So, I would really like us to stop now.  I would like us to stop trying to paint all religion and the people who practice religion as crazy and outrageous, while acknowledging that there are some who are.  And, while I’m on the subject, religious people need to stop painting non-religious people as if they were somehow terrible.   And, we all need to stop trying to push our beliefs and non-beliefs onto each other.  And trying to make our particular belief system the foundation for public policy.

Instead, we need to find a way to respect the belief systems and spiritual practices (or non-practices) that each of us follows.  And we need to recognize that if those beliefs and practices lead us to do harm to another person, or to restrict another person’s rights, that this is a problem.  In other words, we need to learn to love each other in the broadest sense of that word:  to want what is best for the human family, not just what is best for me alone or for those who agree with me.  Humanity has grown up living in relatively homogeneous cultures where people were religiously largely on the same or a similar page.  But this is quickly disappearing, certainly from America but also from other places.  We are living in a multi-cultural, multi-ethnic, multi-religious age when very different people with very different beliefs and practices are living together.  If we are not ultimately to kill ourselves and each other, we need to learn to live in this reality, rather than trying desperately to live in a reality that we wish was true but is gone.  Living in this reality requires us to be more flexible, more open, more compassionate, more able to hold contradiction rather than needing to force all contradictions into some kind of resolution.

Yes, I suppose some will say that this is pie-in-the-sky idealism.  Perhaps it is.  But remember, I’m one of those religious people.  I’m expected to be a bit outrageous.

The article to which I am referring can be found HERE.

The Assurance of Things Hoped For

faith-road-sign-with-dramatic-clouds-and-skyIn many churches this coming Sunday, people will hear these well-known words from the Letter to the Hebrews:

Faith is the assurance of things hoped for, the conviction of things not seen.

It is probably the only explicit definition of faith offered in the New Testament, perhaps even in the whole of the Bible.  And what an interesting definition it is.  For it doesn’t point us toward anything concrete, but rather toward insubstantial notions like hope and conviction.  And the conviction is about “things not seen”.   On the whole, this definition of faith doesn’t seem to provide us much to hang our hats on.  And that is precisely the point.

In a recent blog posting on The Huffington Post, Frank Shaeffer talks about religious conservatives and liberals sharing something in common:  Fear.  He says, “Fear comes from being afraid we’re not certain about the facts of faith or non-faith.  Atheists and Christians all strive to be correct in our views.  But what if the very struggle for certitude is a dead end? ”  He goes on to say, “What is needed if our faith is to live, is for us to re-mythologize our holy traditions and texts, not to try to reduce them to what is true and not true as those terms are used for reading airline schedules.  There’s another way of seeing things: Something can never have happened and still be true.”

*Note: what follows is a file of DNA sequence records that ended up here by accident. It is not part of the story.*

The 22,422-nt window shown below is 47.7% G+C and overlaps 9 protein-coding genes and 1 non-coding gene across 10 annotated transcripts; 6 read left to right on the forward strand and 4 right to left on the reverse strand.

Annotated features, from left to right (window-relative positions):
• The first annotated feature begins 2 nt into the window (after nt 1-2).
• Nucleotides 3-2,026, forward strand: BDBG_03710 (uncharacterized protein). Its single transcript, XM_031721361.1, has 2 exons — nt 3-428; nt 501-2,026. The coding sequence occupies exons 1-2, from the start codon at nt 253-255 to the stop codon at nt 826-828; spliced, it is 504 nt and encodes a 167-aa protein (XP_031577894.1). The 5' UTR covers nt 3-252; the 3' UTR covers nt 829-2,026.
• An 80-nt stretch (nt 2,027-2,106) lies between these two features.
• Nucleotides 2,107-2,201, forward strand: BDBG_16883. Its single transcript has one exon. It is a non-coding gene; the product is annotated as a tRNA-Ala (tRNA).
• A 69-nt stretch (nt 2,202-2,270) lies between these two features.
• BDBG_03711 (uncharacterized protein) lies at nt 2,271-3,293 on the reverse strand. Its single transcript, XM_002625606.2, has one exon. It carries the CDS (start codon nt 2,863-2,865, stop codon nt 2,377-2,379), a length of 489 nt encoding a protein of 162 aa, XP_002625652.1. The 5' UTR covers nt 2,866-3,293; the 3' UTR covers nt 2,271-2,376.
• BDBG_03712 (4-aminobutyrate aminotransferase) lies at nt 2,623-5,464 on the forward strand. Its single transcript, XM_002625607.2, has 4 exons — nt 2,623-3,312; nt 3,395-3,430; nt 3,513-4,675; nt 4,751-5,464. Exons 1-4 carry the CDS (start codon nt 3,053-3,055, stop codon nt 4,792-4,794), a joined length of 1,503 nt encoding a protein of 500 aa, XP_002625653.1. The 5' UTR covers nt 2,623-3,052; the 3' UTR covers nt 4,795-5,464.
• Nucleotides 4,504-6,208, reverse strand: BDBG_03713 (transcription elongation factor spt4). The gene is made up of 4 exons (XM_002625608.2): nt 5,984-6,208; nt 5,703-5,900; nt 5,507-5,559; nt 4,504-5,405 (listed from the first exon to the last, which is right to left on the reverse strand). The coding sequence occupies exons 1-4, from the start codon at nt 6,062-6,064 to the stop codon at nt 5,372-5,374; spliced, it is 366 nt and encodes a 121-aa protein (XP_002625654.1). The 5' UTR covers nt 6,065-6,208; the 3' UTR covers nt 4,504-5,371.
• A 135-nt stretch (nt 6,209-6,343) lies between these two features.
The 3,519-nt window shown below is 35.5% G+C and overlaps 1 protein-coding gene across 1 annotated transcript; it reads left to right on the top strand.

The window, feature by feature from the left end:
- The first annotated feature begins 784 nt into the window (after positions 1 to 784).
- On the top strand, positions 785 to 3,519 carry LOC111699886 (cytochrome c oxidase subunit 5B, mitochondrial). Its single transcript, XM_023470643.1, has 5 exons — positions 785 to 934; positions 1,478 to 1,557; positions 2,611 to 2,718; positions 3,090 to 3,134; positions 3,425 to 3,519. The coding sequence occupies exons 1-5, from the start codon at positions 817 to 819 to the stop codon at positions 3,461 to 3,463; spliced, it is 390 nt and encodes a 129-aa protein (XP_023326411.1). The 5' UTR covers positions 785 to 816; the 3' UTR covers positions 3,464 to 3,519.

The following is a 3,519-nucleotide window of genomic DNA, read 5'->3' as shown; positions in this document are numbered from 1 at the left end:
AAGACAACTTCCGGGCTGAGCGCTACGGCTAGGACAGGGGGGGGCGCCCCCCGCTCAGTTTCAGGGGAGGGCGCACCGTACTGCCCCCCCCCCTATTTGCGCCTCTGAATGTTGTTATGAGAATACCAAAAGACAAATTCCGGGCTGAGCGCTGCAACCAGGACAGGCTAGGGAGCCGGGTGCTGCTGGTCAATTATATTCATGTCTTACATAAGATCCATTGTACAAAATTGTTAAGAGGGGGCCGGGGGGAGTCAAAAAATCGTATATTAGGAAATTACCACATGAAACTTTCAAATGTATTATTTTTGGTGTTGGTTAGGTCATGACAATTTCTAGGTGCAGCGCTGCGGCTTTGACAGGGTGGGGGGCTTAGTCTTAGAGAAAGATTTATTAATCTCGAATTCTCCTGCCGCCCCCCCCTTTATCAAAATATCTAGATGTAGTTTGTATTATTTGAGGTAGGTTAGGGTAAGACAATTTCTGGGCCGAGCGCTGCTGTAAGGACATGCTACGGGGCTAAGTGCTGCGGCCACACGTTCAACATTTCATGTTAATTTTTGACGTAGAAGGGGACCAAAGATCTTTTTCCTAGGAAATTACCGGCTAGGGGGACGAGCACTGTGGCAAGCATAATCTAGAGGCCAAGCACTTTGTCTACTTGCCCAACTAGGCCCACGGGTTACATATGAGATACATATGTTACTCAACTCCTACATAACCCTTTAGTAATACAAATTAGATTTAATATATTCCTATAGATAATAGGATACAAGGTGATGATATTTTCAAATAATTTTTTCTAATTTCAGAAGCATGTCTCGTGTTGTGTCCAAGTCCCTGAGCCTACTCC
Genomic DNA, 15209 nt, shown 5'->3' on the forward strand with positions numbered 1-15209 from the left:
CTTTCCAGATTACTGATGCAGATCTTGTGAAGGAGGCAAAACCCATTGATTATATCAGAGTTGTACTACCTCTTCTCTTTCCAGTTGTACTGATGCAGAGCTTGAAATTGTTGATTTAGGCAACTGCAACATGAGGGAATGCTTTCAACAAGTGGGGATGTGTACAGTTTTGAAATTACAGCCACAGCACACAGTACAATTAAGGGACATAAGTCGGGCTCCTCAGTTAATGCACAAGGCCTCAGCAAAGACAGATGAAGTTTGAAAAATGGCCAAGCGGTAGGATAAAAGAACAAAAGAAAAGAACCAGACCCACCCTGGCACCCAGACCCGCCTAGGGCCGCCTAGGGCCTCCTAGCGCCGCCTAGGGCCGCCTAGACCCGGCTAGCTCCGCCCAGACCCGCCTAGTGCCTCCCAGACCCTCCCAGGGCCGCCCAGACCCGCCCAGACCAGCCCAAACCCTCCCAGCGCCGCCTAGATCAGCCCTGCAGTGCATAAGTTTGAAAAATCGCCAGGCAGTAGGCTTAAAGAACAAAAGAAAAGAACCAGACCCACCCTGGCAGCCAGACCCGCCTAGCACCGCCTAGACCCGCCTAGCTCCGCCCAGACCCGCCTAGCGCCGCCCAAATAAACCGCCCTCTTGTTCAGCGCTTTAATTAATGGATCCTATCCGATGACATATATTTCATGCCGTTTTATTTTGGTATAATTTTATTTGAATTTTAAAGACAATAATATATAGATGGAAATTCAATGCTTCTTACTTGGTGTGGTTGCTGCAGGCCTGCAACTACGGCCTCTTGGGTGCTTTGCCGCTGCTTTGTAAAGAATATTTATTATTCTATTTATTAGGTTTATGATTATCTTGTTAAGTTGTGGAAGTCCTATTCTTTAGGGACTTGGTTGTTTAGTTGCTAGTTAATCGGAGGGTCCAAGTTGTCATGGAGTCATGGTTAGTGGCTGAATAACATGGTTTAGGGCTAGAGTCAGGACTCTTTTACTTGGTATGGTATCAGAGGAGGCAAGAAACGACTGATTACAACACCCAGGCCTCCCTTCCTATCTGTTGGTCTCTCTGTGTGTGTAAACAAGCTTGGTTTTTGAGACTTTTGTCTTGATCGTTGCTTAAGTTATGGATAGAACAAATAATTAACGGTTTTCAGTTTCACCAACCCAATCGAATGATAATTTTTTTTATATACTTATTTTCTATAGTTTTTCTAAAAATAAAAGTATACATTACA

That’s a remarkable statement:  Something can never have happened and still be true.  Schaeffer goes on to use a flying analogy to amplify his meaning.  He points out that there is a difference between dreaming about flying and actually knowing how to fly a plane.  Indeed, people dreamed of flying  before there ever were airplanes that could in some sense make that dream a reality.  The Bible, he says, is “telling us why we dream to fly not how airplanes work.”  He concludes that “the least interesting question about religion is to ask, ‘Did this really happen?'”

And this gets us back to that definition of faith from the Letter to the Hebrews.  Just as the Bible is not seeking to impart to us the kind of knowledge contained in a airplane manual, but rather an invitation to the dream of God (and a recognition of the way human beings tend to get in the way of that dream), so faith is not committing one’s self to a set of “facts” about God and the world and then holding tightly to them no matter what any other branch of human knowledge may reveal.  Faith is not about committing one’s self to certain doctrinal statements as if those could be objectively verified in some laboratory somewhere.  No, faith is about what we as human beings hope for, and about the conviction that there is One who hopes with us.  Faith is about a conviction that our life, and the world in which we live, is more than what we are able to see.  It is our embracing of the dream of God that has been passed down to us.

In these latter days, we have handled that dream carelessly.  We have handled it in such a way that too many people are no longer willing to embrace that dream because it seems to them more like a nightmare.  And to the degree that we have contributed to that nightmare, we have betrayed that dream, and betrayed the very notion of faith itself.